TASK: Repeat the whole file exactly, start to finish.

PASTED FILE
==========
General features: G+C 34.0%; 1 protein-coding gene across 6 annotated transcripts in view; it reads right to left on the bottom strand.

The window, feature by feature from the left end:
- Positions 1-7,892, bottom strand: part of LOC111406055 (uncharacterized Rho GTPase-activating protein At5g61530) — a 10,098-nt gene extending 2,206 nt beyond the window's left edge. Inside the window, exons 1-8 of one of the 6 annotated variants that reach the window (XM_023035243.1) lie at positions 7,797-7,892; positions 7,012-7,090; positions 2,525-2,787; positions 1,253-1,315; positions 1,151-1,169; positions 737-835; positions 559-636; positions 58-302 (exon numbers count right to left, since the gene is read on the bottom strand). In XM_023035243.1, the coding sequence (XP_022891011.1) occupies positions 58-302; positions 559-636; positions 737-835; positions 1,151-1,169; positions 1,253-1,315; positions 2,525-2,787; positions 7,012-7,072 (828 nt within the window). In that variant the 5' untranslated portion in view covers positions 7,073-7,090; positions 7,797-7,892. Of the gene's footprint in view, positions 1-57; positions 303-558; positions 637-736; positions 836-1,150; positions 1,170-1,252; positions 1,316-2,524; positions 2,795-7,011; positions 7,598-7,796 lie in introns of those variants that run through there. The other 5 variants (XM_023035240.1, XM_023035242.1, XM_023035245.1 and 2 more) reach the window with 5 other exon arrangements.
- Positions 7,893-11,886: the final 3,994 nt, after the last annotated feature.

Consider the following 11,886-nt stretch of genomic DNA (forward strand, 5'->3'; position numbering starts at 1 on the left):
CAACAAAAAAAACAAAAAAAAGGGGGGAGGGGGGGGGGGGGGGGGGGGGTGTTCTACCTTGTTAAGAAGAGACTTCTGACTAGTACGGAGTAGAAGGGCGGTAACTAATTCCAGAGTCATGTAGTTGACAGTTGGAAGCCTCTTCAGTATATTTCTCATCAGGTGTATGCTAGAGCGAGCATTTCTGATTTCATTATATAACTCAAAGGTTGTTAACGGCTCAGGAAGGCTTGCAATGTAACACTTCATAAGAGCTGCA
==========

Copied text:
General features: G+C 34.0%; 1 protein-coding gene across 6 annotated transcripts in view; it reads right to left on the bottom strand.

The window, feature by feature from the left end:
- Positions 1-7,892, bottom strand: part of LOC111406055 (uncharacterized Rho GTPase-activating protein At5g61530) — a 10,098-nt gene extending 2,206 nt beyond the window's left edge. Inside the window, exons 1-8 of one of the 6 annotated variants that reach the window (XM_023035243.1) lie at positions 7,797-7,892; positions 7,012-7,090; positions 2,525-2,787; positions 1,253-1,315; positions 1,151-1,169; positions 737-835; positions 559-636; positions 58-302 (exon numbers count right to left, since the gene is read on the bottom strand). In XM_023035243.1, the coding sequence (XP_022891011.1) occupies positions 58-302; positions 559-636; positions 737-835; positions 1,151-1,169; positions 1,253-1,315; positions 2,525-2,787; positions 7,012-7,072 (828 nt within the window). In that variant the 5' untranslated portion in view covers positions 7,073-7,090; positions 7,797-7,892. Of the gene's footprint in view, positions 1-57; positions 303-558; positions 637-736; positions 836-1,150; positions 1,170-1,252; positions 1,316-2,524; positions 2,795-7,011; positions 7,598-7,796 lie in introns of those variants that run through there. The other 5 variants (XM_023035240.1, XM_023035242.1, XM_023035245.1 and 2 more) reach the window with 5 other exon arrangements.
- Positions 7,893-11,886: the final 3,994 nt, after the last annotated feature.

Consider the following 11,886-nt stretch of genomic DNA (forward strand, 5'->3'; position numbering starts at 1 on the left):
CAACAAAAAAAACAAAAAAAAGGGGGGAGGGGGGGGGGGGGGGGGGGGGTGTTCTACCTTGTTAAGAAGAGACTTCTGACTAGTACGGAGTAGAAGGGCGGTAACTAATTCCAGAGTCATGTAGTTGACAGTTGGAAGCCTCTTCAGTATATTTCTCATCAGGTGTATGCTAGAGCGAGCATTTCTGATTTCATTATATAACTCAAAGGTTGTTAACGGCTCAGGAAGGCTTGCAATGTAACACTTCATAAGAGCTGCA